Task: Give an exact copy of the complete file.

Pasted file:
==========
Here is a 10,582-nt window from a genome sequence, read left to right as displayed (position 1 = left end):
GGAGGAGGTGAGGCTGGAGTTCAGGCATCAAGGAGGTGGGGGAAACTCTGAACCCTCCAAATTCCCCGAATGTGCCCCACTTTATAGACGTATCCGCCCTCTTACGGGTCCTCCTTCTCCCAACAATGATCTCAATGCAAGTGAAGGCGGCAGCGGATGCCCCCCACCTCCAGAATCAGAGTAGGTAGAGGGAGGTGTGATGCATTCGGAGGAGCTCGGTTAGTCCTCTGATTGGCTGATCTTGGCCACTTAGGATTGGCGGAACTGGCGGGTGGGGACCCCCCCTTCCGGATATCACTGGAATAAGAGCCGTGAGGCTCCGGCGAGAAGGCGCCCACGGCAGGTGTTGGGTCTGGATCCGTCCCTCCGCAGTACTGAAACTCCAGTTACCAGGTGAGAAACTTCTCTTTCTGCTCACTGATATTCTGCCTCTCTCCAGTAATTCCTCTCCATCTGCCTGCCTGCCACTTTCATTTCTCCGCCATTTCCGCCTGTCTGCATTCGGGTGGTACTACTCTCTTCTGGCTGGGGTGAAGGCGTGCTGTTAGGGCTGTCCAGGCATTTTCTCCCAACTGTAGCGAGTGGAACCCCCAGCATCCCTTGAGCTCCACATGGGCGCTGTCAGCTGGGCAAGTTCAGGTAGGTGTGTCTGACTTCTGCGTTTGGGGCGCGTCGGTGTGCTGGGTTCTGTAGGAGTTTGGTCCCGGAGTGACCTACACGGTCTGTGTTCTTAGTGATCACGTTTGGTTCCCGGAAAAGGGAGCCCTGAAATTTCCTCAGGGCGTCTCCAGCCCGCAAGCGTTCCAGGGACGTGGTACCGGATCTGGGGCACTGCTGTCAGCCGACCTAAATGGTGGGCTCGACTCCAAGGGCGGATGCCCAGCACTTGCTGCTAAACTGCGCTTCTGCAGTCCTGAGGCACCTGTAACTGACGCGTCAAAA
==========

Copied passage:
Here is a 10,582-nt window from a genome sequence, read left to right as displayed (position 1 = left end):
GGAGGAGGTGAGGCTGGAGTTCAGGCATCAAGGAGGTGGGGGAAACTCTGAACCCTCCAAATTCCCCGAATGTGCCCCACTTTATAGACGTATCCGCCCTCTTACGGGTCCTCCTTCTCCCAACAATGATCTCAATGCAAGTGAAGGCGGCAGCGGATGCCCCCCACCTCCAGAATCAGAGTAGGTAGAGGGAGGTGTGATGCATTCGGAGGAGCTCGGTTAGTCCTCTGATTGGCTGATCTTGGCCACTTAGGATTGGCGGAACTGGCGGGTGGGGACCCCCCCTTCCGGATATCACTGGAATAAGAGCCGTGAGGCTCCGGCGAGAAGGCGCCCACGGCAGGTGTTGGGTCTGGATCCGTCCCTCCGCAGTACTGAAACTCCAGTTACCAGGTGAGAAACTTCTCTTTCTGCTCACTGATATTCTGCCTCTCTCCAGTAATTCCTCTCCATCTGCCTGCCTGCCACTTTCATTTCTCCGCCATTTCCGCCTGTCTGCATTCGGGTGGTACTACTCTCTTCTGGCTGGGGTGAAGGCGTGCTGTTAGGGCTGTCCAGGCATTTTCTCCCAACTGTAGCGAGTGGAACCCCCAGCATCCCTTGAGCTCCACATGGGCGCTGTCAGCTGGGCAAGTTCAGGTAGGTGTGTCTGACTTCTGCGTTTGGGGCGCGTCGGTGTGCTGGGTTCTGTAGGAGTTTGGTCCCGGAGTGACCTACACGGTCTGTGTTCTTAGTGATCACGTTTGGTTCCCGGAAAAGGGAGCCCTGAAATTTCCTCAGGGCGTCTCCAGCCCGCAAGCGTTCCAGGGACGTGGTACCGGATCTGGGGCACTGCTGTCAGCCGACCTAAATGGTGGGCTCGACTCCAAGGGCGGATGCCCAGCACTTGCTGCTAAACTGCGCTTCTGCAGTCCTGAGGCACCTGTAACTGACGCGTCAAAA